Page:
But since the city around our spot has changed, if we want to estimate this external influence, we have to guess what the temperature would have been if either the city was always there or always wasn’t. Either way, we are guessing a counterfactual.

The thing to take away is that the guess is complicated and surrounded by many uncertainties. It is certainly not as clear cut as we normally hear. Importantly, just as with the credit card example, we can never verify whether our temperature guess is accurate or not.

Intermission: uncertainty bounds and global average temperature

This guess would—should!—have a plus and minus attached to it, some guidance of how certain we are of the guess. Technically, we want the predictive uncertainty of the guess, and not the parametric uncertainty. The predictive uncertainty tells us the plus and minus bounds in the units of actual temperature. Parametric uncertainty states those bounds in terms of the parameters of the statistical model. Near as I can tell (which means I might be wrong), GHCN and, inter alia, Mann use parametric uncertainty to state their results: the gist being that they are, in the end, too confident of themselves.

(See this post for a distinction between the two; the predictive uncertainty is always larger than the parametric, usually by two to ten times as much. Also see this marvelous collection of class notes.)

OK. We have our guess of what the temperature might have been had the city not been there (or if the city was always there), and we have said that that guess should come attached with plus/minus bounds of its uncertainty. These bounds should be super-glued to the guess, and coated with kryptonite so that even Superman couldn’t detach them.

Alas, they are usually tied loosely with cheap string from a dollar store. The bounds fall off at the lightest touch. This is bad news.

It is bad because our guess of the temperature is then given to others who use it to compute, among other things, the global average temperature (GAT). The GAT is itself a conglomeration of measurements from sites all over (a very small—and changing—portion) of the globe. Sometimes the GAT is a straight average, sometimes not, but the resulting GAT is itself uncertain.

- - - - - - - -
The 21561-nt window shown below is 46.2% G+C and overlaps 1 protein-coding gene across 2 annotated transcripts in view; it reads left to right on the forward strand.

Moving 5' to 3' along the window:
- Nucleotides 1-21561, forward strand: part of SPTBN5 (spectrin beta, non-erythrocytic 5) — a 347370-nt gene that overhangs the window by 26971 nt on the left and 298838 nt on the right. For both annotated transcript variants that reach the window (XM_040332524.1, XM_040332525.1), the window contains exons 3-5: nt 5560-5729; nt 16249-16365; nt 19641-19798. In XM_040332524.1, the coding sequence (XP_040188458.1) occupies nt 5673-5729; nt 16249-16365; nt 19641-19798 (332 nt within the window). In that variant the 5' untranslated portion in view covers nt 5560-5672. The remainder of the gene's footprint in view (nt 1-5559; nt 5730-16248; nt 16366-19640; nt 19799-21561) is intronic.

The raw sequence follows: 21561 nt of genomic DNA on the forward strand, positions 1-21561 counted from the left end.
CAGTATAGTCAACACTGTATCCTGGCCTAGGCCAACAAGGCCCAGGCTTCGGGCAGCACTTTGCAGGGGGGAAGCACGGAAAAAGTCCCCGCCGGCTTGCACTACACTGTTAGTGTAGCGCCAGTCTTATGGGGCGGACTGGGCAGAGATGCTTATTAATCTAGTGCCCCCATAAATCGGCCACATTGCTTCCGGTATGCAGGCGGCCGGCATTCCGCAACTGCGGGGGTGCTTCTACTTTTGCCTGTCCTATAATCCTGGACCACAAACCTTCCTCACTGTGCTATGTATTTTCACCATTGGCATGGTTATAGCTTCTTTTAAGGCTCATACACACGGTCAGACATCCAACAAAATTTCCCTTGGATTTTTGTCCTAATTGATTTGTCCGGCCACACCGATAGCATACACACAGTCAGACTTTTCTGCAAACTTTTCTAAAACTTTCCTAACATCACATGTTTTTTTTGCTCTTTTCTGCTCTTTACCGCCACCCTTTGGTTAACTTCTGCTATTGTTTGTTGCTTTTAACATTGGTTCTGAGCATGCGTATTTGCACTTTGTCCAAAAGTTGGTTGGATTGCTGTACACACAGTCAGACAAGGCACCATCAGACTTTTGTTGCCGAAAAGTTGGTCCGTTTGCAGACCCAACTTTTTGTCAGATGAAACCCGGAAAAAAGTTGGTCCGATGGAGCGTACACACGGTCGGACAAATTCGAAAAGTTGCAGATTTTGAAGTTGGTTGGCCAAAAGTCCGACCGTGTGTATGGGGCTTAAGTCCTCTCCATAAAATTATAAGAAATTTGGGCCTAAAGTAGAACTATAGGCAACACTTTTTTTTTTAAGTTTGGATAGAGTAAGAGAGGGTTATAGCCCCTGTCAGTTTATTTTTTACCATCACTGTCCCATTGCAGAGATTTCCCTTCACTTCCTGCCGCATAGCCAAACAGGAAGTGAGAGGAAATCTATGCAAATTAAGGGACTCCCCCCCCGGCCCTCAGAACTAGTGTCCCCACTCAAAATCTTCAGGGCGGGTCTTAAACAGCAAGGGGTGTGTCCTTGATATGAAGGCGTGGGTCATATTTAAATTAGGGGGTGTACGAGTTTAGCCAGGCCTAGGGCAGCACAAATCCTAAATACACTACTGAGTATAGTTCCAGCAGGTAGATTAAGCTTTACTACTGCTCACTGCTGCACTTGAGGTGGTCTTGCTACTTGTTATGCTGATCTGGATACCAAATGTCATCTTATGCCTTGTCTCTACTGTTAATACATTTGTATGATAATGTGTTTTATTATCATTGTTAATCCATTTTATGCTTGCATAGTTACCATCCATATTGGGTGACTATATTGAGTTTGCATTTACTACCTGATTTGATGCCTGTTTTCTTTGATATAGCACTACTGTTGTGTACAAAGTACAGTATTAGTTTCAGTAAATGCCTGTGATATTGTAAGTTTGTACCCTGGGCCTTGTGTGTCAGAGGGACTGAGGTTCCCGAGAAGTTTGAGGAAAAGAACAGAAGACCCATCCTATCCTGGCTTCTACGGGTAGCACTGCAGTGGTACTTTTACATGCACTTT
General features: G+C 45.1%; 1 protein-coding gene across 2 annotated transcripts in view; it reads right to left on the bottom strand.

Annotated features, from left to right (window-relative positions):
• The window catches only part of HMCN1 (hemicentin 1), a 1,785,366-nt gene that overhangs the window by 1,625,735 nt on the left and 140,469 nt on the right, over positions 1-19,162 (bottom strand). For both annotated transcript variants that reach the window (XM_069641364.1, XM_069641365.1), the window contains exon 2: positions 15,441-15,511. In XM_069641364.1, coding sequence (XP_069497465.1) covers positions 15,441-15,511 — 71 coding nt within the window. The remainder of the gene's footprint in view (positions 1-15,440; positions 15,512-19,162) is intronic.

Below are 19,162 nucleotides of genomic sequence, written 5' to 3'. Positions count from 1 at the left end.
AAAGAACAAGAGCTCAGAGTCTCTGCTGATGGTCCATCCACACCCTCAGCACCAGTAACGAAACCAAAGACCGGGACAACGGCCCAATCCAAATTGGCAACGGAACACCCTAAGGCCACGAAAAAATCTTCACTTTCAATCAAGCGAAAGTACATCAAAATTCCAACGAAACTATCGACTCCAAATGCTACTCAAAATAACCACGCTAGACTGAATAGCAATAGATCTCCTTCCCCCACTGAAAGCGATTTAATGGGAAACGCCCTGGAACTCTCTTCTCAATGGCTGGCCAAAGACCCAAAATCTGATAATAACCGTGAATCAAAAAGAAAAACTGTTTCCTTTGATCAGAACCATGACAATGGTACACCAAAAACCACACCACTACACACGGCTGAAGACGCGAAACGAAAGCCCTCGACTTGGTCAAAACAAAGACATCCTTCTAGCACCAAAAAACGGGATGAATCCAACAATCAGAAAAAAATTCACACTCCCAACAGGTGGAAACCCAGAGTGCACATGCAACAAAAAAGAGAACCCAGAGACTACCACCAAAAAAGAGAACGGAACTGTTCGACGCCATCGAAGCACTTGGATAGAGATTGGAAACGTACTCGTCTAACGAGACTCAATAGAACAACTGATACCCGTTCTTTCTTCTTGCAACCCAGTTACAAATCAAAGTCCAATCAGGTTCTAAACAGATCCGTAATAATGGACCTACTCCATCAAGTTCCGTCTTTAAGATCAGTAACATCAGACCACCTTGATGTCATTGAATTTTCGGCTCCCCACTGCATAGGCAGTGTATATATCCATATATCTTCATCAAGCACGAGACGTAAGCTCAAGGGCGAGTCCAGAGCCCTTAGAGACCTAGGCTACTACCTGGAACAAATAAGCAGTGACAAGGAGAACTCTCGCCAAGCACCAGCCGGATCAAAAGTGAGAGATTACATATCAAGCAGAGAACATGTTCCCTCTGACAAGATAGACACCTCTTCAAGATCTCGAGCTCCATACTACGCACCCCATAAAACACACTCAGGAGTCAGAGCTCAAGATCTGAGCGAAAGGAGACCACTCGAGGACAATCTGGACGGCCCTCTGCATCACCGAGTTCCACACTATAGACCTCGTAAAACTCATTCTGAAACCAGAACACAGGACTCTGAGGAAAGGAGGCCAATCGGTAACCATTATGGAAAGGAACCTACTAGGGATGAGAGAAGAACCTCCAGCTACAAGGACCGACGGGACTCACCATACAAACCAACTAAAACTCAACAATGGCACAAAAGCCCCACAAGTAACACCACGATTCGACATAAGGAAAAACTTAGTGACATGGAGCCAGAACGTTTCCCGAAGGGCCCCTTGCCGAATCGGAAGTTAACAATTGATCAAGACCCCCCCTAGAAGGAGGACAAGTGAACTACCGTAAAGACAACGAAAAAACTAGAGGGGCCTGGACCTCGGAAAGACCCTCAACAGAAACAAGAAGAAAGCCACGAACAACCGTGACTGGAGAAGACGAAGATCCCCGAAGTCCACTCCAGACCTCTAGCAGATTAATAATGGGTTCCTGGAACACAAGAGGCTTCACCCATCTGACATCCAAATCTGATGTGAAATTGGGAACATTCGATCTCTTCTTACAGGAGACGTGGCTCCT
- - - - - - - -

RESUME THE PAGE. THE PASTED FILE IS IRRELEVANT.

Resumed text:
Even if we ignored the plus/minus bounds from our guessed temperatures, and also ignored it from all the other spots that go into the GAT, the act of calculating the GAT ensures that it must carry its own plus/minus bounds—which should always be stated (and such that they are with respect to the predictive, and not parametric uncertainty).

But if the bounds from our guessed temperature aren’t attached, then the eventual bounds of the GAT will be far, far, too narrow. The gist: we will be way too certain of ourselves.

We haven’t even started on why the GAT is such a poor estimate for the global average temperature. We’ll come to these objections another day, but for now remember two admonitions. No thing experiences GAT, physical objects can only experience the temperature of where they are. Since the GAT contains a large (but not large enough) number of stations, any individual station—as Dick Lindzen is always reminding us—is, at best, only weakly correlated with the GAT.

But enough of this, save we should remember that these admonitions hold whatever homogenization scenario we are in.

Next time

More scenarios!

My travails of a week ago, battling the air at thirty-eight thousand feet was such a life-affirming experience that I have decided to repeat it. From this afternoon, I will be out of contact for a day or so.

Be sure to see: Part I, Part II, Part III, Part IV, Part V

November 22, 2009 | 22 Comments

Climategate Peer Review: Science red in tooth and claw